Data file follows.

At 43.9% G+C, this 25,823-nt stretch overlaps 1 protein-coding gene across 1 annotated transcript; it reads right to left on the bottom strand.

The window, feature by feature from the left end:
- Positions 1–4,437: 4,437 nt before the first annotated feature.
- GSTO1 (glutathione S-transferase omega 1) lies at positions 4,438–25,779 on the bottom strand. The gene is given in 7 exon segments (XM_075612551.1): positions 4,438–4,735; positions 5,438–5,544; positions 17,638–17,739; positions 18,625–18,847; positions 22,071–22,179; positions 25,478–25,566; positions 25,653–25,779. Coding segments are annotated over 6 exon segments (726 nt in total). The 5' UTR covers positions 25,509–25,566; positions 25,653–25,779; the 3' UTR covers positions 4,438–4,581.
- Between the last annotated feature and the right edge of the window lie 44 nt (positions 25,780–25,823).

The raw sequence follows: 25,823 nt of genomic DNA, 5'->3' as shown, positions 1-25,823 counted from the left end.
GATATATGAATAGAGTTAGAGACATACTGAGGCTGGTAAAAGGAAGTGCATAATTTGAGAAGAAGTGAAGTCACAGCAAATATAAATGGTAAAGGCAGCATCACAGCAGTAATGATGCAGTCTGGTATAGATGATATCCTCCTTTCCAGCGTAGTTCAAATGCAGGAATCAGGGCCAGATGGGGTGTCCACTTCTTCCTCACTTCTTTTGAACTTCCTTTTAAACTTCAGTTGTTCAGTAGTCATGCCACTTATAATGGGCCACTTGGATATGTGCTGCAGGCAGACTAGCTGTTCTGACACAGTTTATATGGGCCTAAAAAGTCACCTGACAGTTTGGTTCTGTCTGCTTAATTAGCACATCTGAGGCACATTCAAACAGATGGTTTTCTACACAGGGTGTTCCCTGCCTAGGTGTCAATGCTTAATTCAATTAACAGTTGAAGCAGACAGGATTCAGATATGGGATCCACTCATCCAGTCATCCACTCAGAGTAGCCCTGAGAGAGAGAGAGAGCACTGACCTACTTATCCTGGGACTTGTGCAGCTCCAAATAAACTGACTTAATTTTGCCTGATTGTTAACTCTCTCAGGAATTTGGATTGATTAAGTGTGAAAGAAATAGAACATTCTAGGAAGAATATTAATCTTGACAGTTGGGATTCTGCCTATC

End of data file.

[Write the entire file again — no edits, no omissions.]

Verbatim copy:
At 43.9% G+C, this 25,823-nt stretch overlaps 1 protein-coding gene across 1 annotated transcript; it reads right to left on the bottom strand.

The window, feature by feature from the left end:
- Positions 1–4,437: 4,437 nt before the first annotated feature.
- GSTO1 (glutathione S-transferase omega 1) lies at positions 4,438–25,779 on the bottom strand. The gene is given in 7 exon segments (XM_075612551.1): positions 4,438–4,735; positions 5,438–5,544; positions 17,638–17,739; positions 18,625–18,847; positions 22,071–22,179; positions 25,478–25,566; positions 25,653–25,779. Coding segments are annotated over 6 exon segments (726 nt in total). The 5' UTR covers positions 25,509–25,566; positions 25,653–25,779; the 3' UTR covers positions 4,438–4,581.
- Between the last annotated feature and the right edge of the window lie 44 nt (positions 25,780–25,823).

The raw sequence follows: 25,823 nt of genomic DNA, 5'->3' as shown, positions 1-25,823 counted from the left end.
GATATATGAATAGAGTTAGAGACATACTGAGGCTGGTAAAAGGAAGTGCATAATTTGAGAAGAAGTGAAGTCACAGCAAATATAAATGGTAAAGGCAGCATCACAGCAGTAATGATGCAGTCTGGTATAGATGATATCCTCCTTTCCAGCGTAGTTCAAATGCAGGAATCAGGGCCAGATGGGGTGTCCACTTCTTCCTCACTTCTTTTGAACTTCCTTTTAAACTTCAGTTGTTCAGTAGTCATGCCACTTATAATGGGCCACTTGGATATGTGCTGCAGGCAGACTAGCTGTTCTGACACAGTTTATATGGGCCTAAAAAGTCACCTGACAGTTTGGTTCTGTCTGCTTAATTAGCACATCTGAGGCACATTCAAACAGATGGTTTTCTACACAGGGTGTTCCCTGCCTAGGTGTCAATGCTTAATTCAATTAACAGTTGAAGCAGACAGGATTCAGATATGGGATCCACTCATCCAGTCATCCACTCAGAGTAGCCCTGAGAGAGAGAGAGAGCACTGACCTACTTATCCTGGGACTTGTGCAGCTCCAAATAAACTGACTTAATTTTGCCTGATTGTTAACTCTCTCAGGAATTTGGATTGATTAAGTGTGAAAGAAATAGAACATTCTAGGAAGAATATTAATCTTGACAGTTGGGATTCTGCCTATC